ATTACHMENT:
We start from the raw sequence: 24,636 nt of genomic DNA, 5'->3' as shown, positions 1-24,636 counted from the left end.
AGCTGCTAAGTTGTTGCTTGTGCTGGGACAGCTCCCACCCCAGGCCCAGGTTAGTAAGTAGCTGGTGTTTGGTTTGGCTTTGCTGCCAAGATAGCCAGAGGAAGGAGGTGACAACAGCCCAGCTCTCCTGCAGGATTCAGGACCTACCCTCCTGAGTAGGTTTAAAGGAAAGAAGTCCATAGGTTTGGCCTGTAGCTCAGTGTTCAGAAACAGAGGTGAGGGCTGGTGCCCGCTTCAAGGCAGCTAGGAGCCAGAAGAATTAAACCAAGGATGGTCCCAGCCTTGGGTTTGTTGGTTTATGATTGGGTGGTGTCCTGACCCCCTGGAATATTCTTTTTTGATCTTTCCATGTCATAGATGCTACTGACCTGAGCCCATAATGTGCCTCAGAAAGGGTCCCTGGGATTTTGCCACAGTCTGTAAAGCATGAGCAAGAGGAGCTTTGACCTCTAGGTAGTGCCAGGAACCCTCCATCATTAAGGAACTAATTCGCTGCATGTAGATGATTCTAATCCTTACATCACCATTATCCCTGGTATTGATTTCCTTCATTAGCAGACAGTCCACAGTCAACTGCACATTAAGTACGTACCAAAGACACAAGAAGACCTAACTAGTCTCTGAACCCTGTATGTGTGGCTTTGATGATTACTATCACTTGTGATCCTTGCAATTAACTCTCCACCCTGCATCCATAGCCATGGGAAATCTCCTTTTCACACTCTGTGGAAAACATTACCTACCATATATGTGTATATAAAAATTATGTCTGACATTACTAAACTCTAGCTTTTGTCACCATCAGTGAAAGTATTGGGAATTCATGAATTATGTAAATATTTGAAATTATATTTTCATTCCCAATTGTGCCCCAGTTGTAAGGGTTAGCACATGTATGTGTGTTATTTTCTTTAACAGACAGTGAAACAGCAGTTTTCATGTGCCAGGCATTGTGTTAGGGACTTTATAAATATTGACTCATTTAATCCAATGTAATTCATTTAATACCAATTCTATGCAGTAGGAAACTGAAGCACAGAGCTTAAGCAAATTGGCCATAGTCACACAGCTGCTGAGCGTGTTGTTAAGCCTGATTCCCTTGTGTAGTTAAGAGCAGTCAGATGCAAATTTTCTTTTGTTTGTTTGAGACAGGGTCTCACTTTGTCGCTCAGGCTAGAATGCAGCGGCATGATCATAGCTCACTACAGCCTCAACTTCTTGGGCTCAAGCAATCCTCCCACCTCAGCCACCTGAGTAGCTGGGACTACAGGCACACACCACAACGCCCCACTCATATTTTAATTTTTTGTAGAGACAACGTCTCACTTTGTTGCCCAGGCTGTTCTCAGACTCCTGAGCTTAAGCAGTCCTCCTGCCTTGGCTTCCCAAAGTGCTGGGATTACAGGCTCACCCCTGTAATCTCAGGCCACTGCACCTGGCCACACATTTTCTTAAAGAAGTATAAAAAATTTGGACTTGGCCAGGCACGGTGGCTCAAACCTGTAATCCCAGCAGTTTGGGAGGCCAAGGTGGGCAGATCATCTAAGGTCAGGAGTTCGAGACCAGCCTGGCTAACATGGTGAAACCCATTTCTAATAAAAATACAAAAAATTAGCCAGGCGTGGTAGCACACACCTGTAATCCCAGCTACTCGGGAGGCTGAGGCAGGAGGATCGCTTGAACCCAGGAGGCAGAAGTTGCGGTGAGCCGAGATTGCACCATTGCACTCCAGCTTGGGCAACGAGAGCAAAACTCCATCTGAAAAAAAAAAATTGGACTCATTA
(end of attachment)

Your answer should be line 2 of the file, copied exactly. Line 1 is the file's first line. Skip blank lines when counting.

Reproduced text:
AGCTGCTAAGTTGTTGCTTGTGCTGGGACAGCTCCCACCCCAGGCCCAGGTTAGTAAGTAGCTGGTGTTTGGTTTGGCTTTGCTGCCAAGATAGCCAGAGGAAGGAGGTGACAACAGCCCAGCTCTCCTGCAGGATTCAGGACCTACCCTCCTGAGTAGGTTTAAAGGAAAGAAGTCCATAGGTTTGGCCTGTAGCTCAGTGTTCAGAAACAGAGGTGAGGGCTGGTGCCCGCTTCAAGGCAGCTAGGAGCCAGAAGAATTAAACCAAGGATGGTCCCAGCCTTGGGTTTGTTGGTTTATGATTGGGTGGTGTCCTGACCCCCTGGAATATTCTTTTTTGATCTTTCCATGTCATAGATGCTACTGACCTGAGCCCATAATGTGCCTCAGAAAGGGTCCCTGGGATTTTGCCACAGTCTGTAAAGCATGAGCAAGAGGAGCTTTGACCTCTAGGTAGTGCCAGGAACCCTCCATCATTAAGGAACTAATTCGCTGCATGTAGATGATTCTAATCCTTACATCACCATTATCCCTGGTATTGATTTCCTTCATTAGCAGACAGTCCACAGTCAACTGCACATTAAGTACGTACCAAAGACACAAGAAGACCTAACTAGTCTCTGAACCCTGTATGTGTGGCTTTGATGATTACTATCACTTGTGATCCTTGCAATTAACTCTCCACCCTGCATCCATAGCCATGGGAAATCTCCTTTTCACACTCTGTGGAAAACATTACCTACCATATATGTGTATATAAAAATTATGTCTGACATTACTAAACTCTAGCTTTTGTCACCATCAGTGAAAGTATTGGGAATTCATGAATTATGTAAATATTTGAAATTATATTTTCATTCCCAATTGTGCCCCAGTTGTAAGGGTTAGCACATGTATGTGTGTTATTTTCTTTAACAGACAGTGAAACAGCAGTTTTCATGTGCCAGGCATTGTGTTAGGGACTTTATAAATATTGACTCATTTAATCCAATGTAATTCATTTAATACCAATTCTATGCAGTAGGAAACTGAAGCACAGAGCTTAAGCAAATTGGCCATAGTCACACAGCTGCTGAGCGTGTTGTTAAGCCTGATTCCCTTGTGTAGTTAAGAGCAGTCAGATGCAAATTTTCTTTTGTTTGTTTGAGACAGGGTCTCACTTTGTCGCTCAGGCTAGAATGCAGCGGCATGATCATAGCTCACTACAGCCTCAACTTCTTGGGCTCAAGCAATCCTCCCACCTCAGCCACCTGAGTAGCTGGGACTACAGGCACACACCACAACGCCCCACTCATATTTTAATTTTTTGTAGAGACAACGTCTCACTTTGTTGCCCAGGCTGTTCTCAGACTCCTGAGCTTAAGCAGTCCTCCTGCCTTGGCTTCCCAAAGTGCTGGGATTACAGGCTCACCCCTGTAATCTCAGGCCACTGCACCTGGCCACACATTTTCTTAAAGAAGTATAAAAAATTTGGACTTGGCCAGGCACGGTGGCTCAAACCTGTAATCCCAGCAGTTTGGGAGGCCAAGGTGGGCAGATCATCTAAGGTCAGGAGTTCGAGACCAGCCTGGCTAACATGGTGAAACCCATTTCTAATAAAAATACAAAAAATTAGCCAGGCGTGGTAGCACACACCTGTAATCCCAGCTACTCGGGAGGCTGAGGCAGGAGGATCGCTTGAACCCAGGAGGCAGAAGTTGCGGTGAGCCGAGATTGCACCATTGCACTCCAGCTTGGGCAACGAGAGCAAAACTCCATCTGAAAAAAAAAAATTGGACTCATTA